Are you in the middle class?
You probably think you are, according to new research from the Pew Research Center, but that doesn’t necessarily mean you’re right. It turns out household size is a major determiner of status in the lower, middle and upper classes.
We plotted family size against the income range required to be in the lower, middle and upper classes, letting you easily see how much money people need to make to be at opposite ends of the income spectrum. And in fact, the size of your family is directly correlated with how much you need to earn to stay afloat.
Things are relatively simple for single working adults with no children. Anyone earning under $34,400 is considered in the lower income range, and anyone making over $103,200 is in the upper class. In reality, much of this depends on where you live and how much debt you’re paying off. Does the college grad who makes six figures but lives in a big city with $100,000 of student loan debt feel like he or she is in the upper class? What about the single adult making $90,000 in West Virginia, where the cost of living is cheap? Doesn’t that qualify as an “upper income”? It all depends on the cost of living for where you live in particular.
Regardless, our visualization demonstrates that adding more people to your household increases the amount you need to earn to enjoy the same standard of living. Having a child or getting married raises the bar to middle class entry to $43,693. For a household of 3 people, it goes higher to $50,697. And for two breadwinners and a pair of kids, the level goes even further up to $60,499. In other words, having a second child means you need to earn about $10,000 more just to stay at the same level, much less climb higher.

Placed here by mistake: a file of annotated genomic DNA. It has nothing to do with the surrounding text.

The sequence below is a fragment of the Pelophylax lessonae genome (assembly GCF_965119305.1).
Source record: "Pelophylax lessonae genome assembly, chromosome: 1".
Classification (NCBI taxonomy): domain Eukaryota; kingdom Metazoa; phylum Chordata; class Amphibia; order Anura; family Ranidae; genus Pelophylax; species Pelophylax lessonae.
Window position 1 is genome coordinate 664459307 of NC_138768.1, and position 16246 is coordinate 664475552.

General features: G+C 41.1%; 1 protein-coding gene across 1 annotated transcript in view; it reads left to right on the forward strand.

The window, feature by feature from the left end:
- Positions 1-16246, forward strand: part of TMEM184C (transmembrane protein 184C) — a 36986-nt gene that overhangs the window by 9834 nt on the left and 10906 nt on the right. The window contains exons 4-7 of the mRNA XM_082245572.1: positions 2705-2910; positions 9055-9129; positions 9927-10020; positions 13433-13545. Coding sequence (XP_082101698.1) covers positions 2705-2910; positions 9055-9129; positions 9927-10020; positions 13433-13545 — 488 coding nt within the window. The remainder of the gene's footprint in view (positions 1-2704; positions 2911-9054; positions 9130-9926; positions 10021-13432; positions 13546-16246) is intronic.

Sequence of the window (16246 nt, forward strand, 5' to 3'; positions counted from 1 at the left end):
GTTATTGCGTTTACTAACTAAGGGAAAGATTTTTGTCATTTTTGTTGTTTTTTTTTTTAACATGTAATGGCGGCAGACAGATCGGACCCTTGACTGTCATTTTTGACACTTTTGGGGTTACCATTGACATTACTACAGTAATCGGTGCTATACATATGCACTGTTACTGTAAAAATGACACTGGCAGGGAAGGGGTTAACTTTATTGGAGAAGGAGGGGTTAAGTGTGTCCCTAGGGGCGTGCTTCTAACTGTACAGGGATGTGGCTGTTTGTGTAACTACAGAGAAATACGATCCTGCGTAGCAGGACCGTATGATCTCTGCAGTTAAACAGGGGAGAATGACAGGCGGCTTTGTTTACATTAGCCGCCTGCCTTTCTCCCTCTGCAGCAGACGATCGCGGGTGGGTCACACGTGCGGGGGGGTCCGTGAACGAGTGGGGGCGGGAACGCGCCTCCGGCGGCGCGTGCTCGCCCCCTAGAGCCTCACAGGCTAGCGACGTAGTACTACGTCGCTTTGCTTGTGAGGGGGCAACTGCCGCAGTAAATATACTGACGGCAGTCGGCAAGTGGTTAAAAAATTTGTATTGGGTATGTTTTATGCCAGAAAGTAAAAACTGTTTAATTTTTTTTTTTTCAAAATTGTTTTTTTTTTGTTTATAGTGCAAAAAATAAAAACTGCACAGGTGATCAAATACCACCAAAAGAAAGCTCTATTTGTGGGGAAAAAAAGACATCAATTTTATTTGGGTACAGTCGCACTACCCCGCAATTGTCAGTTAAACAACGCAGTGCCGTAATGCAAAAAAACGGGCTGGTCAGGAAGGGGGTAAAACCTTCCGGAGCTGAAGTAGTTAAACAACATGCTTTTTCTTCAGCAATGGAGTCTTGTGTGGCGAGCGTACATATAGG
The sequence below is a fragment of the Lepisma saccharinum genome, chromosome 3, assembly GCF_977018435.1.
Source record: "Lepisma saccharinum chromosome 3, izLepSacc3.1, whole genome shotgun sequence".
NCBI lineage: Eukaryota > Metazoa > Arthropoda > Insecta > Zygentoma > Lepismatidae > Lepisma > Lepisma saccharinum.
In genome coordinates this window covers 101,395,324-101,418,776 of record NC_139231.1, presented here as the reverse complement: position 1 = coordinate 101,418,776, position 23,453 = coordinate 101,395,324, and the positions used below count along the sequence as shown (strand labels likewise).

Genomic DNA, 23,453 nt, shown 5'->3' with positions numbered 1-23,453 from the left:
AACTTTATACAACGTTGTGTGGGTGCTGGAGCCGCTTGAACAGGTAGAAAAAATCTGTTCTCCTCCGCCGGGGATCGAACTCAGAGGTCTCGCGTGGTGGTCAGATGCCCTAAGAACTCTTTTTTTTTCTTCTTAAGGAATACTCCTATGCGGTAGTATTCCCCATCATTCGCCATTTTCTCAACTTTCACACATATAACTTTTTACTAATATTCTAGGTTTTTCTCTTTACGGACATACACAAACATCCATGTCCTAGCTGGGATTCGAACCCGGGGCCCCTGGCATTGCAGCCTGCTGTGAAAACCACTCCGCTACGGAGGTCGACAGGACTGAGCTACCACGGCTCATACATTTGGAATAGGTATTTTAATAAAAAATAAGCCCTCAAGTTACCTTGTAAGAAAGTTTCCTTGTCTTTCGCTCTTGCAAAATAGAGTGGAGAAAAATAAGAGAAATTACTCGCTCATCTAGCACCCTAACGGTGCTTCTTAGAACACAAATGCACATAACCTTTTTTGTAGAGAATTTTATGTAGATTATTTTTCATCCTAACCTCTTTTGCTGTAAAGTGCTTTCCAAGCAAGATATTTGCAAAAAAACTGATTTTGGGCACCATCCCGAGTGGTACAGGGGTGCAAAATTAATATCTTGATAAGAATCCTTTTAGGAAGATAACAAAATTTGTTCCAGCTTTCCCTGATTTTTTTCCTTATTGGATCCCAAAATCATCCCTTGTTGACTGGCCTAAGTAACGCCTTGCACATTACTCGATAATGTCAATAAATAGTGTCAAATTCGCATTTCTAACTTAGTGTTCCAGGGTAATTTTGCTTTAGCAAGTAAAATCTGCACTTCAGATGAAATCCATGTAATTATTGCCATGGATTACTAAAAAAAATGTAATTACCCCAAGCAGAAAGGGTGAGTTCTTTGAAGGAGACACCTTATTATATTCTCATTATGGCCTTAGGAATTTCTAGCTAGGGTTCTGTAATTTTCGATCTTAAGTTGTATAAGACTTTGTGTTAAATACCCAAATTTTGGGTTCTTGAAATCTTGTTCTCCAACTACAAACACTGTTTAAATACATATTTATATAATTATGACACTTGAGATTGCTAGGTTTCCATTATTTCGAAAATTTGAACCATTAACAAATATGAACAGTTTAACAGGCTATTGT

The same thing happens at the opposite end of the income spectrum. The gap between middle- and upper-income households grows the more people join a household. A single adult at the low end of the upper-income range making $103,200 would need to make $131,078 as a household of 2 people to stay at the same level. The amount jumps another $21,000 to $152,092 for households of 3, and an eye-popping $181,496 for a family of 4. That means it’s harder for well-off people to provide the same standard of living the more children they have, because, well, it’s so expensive.
All of which goes to show the dangers of “keeping up with the Joneses.” If you’re in the upper-income range and you and your spouse decide to have a second child, you don’t have to go out and earn another $29,000 just to stay in the same income range. It’s perfectly fine to slip into the middle class.
There’s a lot more we could say about how the cost of living depends entirely on where you live. Learn more by exploring our interactive calculator.
Data: Table 1.1